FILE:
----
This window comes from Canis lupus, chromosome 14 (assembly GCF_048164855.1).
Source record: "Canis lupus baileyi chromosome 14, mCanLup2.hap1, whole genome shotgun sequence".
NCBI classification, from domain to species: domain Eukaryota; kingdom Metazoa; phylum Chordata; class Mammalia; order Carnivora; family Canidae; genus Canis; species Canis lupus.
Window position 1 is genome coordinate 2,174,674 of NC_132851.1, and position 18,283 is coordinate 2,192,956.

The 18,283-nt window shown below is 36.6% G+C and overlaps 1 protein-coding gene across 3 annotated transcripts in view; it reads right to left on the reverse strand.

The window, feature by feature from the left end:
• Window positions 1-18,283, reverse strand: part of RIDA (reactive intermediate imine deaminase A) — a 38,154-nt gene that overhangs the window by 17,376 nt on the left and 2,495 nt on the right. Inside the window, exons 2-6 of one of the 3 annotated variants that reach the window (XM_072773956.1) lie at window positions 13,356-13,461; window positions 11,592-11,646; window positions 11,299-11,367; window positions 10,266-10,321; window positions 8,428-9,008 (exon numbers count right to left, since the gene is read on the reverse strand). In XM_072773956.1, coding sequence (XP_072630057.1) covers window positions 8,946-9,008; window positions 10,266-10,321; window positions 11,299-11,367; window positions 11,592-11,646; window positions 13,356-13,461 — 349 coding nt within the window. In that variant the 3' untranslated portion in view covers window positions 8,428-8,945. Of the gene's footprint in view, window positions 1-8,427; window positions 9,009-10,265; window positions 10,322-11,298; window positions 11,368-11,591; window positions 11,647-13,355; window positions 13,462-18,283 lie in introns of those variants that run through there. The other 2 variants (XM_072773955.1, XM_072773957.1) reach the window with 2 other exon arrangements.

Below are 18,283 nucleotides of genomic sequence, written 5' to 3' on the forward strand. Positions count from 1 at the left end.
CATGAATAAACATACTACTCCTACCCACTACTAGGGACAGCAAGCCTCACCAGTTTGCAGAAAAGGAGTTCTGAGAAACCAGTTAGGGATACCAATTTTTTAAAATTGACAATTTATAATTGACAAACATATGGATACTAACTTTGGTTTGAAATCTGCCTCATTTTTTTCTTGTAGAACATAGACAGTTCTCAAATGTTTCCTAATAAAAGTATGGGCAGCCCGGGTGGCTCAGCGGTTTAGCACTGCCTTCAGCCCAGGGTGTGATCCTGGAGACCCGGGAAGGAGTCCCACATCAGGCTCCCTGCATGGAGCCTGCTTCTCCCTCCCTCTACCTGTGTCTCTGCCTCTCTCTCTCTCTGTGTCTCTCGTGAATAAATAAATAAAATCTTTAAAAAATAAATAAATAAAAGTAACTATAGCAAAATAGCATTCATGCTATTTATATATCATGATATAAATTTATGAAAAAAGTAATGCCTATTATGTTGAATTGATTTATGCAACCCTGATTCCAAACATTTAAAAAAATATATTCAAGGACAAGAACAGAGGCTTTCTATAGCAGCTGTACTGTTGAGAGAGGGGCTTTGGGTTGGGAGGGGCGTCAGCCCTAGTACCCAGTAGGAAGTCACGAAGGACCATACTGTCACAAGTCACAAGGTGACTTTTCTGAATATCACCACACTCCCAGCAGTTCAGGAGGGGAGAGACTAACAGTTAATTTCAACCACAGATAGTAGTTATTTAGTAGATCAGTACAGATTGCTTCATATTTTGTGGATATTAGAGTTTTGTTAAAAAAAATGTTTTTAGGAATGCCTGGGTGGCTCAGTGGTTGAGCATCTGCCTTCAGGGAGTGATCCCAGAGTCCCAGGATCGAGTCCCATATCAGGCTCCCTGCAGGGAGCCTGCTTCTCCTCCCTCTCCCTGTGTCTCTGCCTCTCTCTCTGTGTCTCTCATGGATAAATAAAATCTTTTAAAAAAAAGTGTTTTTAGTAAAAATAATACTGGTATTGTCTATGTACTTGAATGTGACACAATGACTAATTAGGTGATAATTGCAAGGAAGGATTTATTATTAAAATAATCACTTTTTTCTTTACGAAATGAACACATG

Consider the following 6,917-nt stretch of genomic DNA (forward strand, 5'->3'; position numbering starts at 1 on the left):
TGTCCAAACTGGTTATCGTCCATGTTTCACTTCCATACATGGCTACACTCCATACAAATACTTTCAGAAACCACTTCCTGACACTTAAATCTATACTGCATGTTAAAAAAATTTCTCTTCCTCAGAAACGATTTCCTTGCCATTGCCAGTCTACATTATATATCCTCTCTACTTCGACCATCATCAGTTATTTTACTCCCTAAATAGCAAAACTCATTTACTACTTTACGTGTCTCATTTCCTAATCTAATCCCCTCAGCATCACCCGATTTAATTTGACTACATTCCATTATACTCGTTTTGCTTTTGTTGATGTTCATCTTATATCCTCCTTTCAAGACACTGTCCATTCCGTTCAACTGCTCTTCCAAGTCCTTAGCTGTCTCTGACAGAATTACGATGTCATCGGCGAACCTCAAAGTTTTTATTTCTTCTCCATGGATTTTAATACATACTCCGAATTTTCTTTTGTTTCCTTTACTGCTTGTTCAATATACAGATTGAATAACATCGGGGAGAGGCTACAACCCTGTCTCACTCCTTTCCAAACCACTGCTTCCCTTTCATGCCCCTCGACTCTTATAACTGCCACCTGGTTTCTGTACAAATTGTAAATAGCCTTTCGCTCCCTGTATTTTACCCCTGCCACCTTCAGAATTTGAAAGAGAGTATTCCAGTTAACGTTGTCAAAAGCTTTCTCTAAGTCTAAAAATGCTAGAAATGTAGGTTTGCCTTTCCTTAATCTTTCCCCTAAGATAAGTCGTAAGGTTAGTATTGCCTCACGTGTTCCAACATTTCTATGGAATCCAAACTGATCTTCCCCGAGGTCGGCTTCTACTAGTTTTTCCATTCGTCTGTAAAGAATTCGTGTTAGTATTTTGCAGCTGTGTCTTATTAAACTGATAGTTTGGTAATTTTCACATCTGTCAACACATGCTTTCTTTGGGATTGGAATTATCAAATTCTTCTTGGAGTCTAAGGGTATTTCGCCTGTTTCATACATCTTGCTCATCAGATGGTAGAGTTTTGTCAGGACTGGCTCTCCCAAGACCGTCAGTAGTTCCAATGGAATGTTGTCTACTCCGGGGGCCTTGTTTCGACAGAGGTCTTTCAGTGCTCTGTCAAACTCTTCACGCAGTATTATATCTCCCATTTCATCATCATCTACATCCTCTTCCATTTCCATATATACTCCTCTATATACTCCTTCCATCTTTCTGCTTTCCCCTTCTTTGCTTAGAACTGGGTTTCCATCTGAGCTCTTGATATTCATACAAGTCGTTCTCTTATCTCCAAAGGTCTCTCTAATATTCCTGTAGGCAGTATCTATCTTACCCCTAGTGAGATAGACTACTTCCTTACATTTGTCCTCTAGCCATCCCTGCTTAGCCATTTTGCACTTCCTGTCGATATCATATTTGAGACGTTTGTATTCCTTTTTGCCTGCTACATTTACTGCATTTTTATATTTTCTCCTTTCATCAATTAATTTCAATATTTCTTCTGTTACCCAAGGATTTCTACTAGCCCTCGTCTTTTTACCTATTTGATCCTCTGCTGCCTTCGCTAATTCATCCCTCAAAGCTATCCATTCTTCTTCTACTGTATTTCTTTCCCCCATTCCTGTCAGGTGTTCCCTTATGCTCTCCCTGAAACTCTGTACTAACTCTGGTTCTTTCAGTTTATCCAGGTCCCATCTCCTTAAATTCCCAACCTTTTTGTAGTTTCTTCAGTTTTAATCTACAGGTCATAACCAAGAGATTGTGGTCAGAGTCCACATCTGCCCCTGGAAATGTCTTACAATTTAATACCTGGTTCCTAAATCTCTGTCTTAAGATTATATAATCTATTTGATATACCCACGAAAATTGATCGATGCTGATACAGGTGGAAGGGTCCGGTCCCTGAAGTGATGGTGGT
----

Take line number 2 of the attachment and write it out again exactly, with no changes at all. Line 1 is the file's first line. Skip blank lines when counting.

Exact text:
Source record: "Canis lupus baileyi chromosome 14, mCanLup2.hap1, whole genome shotgun sequence".